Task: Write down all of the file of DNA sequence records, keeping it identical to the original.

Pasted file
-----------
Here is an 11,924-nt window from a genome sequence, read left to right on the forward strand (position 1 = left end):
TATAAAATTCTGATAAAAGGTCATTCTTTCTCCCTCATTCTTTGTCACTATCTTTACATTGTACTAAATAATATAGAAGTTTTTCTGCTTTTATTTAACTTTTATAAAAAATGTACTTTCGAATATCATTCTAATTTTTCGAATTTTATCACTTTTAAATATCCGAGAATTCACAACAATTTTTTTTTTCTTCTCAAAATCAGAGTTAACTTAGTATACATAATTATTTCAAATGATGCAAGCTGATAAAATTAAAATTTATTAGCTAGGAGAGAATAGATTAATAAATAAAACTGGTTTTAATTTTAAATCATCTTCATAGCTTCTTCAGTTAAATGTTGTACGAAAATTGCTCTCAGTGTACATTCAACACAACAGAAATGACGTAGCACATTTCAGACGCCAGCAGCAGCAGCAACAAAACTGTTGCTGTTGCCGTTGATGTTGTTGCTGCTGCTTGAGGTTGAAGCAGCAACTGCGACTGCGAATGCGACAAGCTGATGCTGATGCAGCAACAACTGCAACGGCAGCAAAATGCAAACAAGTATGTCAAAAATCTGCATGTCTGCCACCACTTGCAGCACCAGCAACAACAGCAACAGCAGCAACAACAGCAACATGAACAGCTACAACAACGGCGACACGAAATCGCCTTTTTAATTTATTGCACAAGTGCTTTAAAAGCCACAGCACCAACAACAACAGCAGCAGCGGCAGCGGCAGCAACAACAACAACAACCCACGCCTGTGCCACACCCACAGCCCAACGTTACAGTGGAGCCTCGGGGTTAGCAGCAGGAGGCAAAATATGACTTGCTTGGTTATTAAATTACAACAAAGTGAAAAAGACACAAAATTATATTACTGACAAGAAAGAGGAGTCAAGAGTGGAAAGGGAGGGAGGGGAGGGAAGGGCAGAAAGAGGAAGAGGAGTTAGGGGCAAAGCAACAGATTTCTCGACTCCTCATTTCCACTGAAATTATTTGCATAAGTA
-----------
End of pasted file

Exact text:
Here is an 11,924-nt window from a genome sequence, read left to right on the forward strand (position 1 = left end):
TATAAAATTCTGATAAAAGGTCATTCTTTCTCCCTCATTCTTTGTCACTATCTTTACATTGTACTAAATAATATAGAAGTTTTTCTGCTTTTATTTAACTTTTATAAAAAATGTACTTTCGAATATCATTCTAATTTTTCGAATTTTATCACTTTTAAATATCCGAGAATTCACAACAATTTTTTTTTTCTTCTCAAAATCAGAGTTAACTTAGTATACATAATTATTTCAAATGATGCAAGCTGATAAAATTAAAATTTATTAGCTAGGAGAGAATAGATTAATAAATAAAACTGGTTTTAATTTTAAATCATCTTCATAGCTTCTTCAGTTAAATGTTGTACGAAAATTGCTCTCAGTGTACATTCAACACAACAGAAATGACGTAGCACATTTCAGACGCCAGCAGCAGCAGCAACAAAACTGTTGCTGTTGCCGTTGATGTTGTTGCTGCTGCTTGAGGTTGAAGCAGCAACTGCGACTGCGAATGCGACAAGCTGATGCTGATGCAGCAACAACTGCAACGGCAGCAAAATGCAAACAAGTATGTCAAAAATCTGCATGTCTGCCACCACTTGCAGCACCAGCAACAACAGCAACAGCAGCAACAACAGCAACATGAACAGCTACAACAACGGCGACACGAAATCGCCTTTTTAATTTATTGCACAAGTGCTTTAAAAGCCACAGCACCAACAACAACAGCAGCAGCGGCAGCGGCAGCAACAACAACAACAACCCACGCCTGTGCCACACCCACAGCCCAACGTTACAGTGGAGCCTCGGGGTTAGCAGCAGGAGGCAAAATATGACTTGCTTGGTTATTAAATTACAACAAAGTGAAAAAGACACAAAATTATATTACTGACAAGAAAGAGGAGTCAAGAGTGGAAAGGGAGGGAGGGGAGGGAAGGGCAGAAAGAGGAAGAGGAGTTAGGGGCAAAGCAACAGATTTCTCGACTCCTCATTTCCACTGAAATTATTTGCATAAGTA